Knowing that fair and carefully discerned figure might allow the entire Church, always funded by the laity and big donors anyway, to consider raising these sums out right. No more hiding assets and diverting fundraising efforts to bogus entities. Is it possible to have the donors, practicing Catholics, take on this responsibility head on! It's the right thing to do, especially, if we actually want this Church to continue its presence and ministries here in our area. Ahem, and yes, perhaps the laity and donors can receive some truth, transparency, and change as well for their faithful funding?

I realize that given the political and legal realities this idea is probably not a feasible option. However, always remember that subsequent to the selling of buildings and real estate, and emptied bank accounts too, guess whose going to come calling for for donations then folks?

That is, if any of us are still sitting in the pews.

Mary
05/25/2016 9:27pm

Thank you, thank you, Jennifer. You are as Esther, Deborah, and countless courageous & wise women of faith who have come before you. (I'm fairly convinced you're the most brilliant, though!) Publish my post or not - I'm "good" either way - mostly wanted to send you a note of encouragement & support.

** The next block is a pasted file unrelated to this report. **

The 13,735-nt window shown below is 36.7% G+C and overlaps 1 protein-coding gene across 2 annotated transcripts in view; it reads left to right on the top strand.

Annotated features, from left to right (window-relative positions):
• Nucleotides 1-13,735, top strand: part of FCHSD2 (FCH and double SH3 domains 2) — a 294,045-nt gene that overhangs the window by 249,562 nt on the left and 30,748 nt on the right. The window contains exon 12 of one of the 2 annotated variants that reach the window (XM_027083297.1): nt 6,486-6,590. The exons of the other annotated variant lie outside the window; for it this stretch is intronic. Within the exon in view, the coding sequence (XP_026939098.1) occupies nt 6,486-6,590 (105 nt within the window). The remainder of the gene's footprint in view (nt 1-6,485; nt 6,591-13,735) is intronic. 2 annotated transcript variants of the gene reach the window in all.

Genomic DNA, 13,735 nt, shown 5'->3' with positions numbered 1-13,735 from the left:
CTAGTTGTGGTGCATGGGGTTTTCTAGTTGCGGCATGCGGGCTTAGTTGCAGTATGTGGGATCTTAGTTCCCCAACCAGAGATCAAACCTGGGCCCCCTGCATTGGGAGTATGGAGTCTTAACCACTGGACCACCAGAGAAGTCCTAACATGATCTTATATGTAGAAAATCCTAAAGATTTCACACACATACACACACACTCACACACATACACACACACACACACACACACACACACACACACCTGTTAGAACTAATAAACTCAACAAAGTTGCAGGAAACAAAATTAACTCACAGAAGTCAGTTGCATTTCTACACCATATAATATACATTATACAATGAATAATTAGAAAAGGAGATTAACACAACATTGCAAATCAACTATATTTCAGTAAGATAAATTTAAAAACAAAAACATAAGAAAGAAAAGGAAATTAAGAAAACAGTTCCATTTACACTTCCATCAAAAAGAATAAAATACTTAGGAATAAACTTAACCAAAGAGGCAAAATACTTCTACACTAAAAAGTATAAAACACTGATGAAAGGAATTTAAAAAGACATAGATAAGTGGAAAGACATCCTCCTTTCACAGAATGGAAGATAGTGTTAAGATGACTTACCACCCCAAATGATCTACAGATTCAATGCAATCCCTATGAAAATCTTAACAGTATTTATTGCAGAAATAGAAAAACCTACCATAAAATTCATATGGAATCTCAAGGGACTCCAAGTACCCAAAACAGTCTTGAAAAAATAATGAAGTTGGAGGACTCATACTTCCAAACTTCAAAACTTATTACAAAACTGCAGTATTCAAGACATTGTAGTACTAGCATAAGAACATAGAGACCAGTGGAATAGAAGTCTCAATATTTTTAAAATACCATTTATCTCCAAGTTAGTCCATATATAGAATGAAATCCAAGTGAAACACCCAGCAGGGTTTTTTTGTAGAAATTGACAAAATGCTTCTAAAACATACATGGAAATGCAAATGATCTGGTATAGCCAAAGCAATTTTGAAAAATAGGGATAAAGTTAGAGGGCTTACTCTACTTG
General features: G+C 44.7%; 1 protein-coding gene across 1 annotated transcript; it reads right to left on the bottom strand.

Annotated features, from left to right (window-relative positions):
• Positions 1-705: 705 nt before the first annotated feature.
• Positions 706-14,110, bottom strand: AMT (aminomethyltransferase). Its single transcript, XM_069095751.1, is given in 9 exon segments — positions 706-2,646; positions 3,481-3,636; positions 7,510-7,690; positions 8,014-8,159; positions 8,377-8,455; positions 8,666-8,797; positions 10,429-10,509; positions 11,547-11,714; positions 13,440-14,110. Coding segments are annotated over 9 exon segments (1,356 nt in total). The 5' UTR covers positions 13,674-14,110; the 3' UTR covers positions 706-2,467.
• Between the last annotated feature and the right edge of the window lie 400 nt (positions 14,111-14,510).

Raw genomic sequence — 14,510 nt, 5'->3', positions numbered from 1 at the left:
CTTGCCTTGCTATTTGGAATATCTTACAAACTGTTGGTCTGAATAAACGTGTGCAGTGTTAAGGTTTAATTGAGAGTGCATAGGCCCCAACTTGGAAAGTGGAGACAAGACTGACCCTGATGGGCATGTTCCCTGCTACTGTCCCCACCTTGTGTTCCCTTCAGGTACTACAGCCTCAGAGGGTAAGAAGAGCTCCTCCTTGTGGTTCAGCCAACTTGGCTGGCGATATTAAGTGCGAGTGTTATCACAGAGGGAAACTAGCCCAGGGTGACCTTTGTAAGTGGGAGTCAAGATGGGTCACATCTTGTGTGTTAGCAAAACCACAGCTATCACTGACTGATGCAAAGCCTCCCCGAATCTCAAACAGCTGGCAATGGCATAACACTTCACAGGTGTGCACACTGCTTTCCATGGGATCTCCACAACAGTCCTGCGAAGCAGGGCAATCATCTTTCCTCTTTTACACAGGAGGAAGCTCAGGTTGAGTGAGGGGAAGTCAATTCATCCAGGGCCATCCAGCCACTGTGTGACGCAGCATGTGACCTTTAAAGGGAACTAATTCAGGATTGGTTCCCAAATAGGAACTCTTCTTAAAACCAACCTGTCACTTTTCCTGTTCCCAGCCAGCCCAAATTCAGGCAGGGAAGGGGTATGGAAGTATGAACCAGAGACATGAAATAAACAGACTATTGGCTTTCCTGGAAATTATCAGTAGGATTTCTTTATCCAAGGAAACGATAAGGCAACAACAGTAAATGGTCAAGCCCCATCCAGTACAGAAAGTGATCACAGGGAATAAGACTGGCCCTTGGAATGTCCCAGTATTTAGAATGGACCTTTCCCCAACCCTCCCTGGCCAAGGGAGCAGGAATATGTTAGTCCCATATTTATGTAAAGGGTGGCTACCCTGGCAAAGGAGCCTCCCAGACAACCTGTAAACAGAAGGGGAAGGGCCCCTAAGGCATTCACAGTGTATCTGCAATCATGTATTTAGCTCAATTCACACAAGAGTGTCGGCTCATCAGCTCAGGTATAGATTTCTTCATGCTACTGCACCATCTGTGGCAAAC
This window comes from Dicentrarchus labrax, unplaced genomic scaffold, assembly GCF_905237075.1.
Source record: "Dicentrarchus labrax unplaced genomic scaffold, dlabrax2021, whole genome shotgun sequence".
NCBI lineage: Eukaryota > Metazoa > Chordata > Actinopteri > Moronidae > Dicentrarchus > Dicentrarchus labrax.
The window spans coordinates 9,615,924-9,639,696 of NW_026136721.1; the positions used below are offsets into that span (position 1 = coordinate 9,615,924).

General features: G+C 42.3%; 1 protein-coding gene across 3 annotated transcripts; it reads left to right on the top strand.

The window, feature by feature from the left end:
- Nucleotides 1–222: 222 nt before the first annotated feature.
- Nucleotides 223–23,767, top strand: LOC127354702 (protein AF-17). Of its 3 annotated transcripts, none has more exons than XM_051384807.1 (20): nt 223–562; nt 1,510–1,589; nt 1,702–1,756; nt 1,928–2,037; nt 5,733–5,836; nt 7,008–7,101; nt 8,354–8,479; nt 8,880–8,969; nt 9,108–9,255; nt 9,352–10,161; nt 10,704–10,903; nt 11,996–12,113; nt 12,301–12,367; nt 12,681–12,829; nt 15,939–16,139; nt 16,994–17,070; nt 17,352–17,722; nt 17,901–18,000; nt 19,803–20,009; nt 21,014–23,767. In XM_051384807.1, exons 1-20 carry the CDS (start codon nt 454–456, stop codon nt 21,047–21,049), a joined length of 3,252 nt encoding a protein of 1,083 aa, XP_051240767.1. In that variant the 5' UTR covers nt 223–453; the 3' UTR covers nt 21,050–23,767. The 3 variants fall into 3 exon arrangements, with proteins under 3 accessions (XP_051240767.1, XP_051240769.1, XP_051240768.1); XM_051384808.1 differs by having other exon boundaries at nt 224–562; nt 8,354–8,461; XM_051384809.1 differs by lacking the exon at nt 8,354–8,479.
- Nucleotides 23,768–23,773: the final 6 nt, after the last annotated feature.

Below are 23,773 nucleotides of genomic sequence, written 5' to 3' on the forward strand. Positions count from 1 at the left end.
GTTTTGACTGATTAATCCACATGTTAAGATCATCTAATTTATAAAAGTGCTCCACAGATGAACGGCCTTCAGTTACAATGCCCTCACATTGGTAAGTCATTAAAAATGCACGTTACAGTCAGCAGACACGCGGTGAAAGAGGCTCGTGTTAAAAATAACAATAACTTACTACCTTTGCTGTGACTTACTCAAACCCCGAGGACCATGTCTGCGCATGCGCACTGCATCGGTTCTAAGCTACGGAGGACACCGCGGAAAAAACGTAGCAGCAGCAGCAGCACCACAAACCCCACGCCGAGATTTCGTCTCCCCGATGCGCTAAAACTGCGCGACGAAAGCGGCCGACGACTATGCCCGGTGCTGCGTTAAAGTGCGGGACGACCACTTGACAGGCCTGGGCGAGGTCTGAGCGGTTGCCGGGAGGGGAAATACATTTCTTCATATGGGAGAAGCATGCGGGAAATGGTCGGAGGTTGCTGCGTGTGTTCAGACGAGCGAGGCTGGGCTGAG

06/13/2016 9:09pm

I was greatly fulfilled to find this site.i expected to thank you for this unprecedented read!! I without a doubt getting a charge out of each and every piece of it and I have you bookmarked to take a gander at new stuff you post.


Comments are closed.

    Author

    Jennifer Haselberger is a canon lawyer who served as the Chancellor for Canonical Affairs in the Archdiocese of Saint Paul and Minneapolis until April of 2013, when she resigned in protest of the Archdiocese's handling of sexual misconduct by clergy.

    To receive notice when a new post is added, follow @jmhaselberger.

    Archives

    February 2015
    January 2015
    December 2014
    November 2014
    October 2014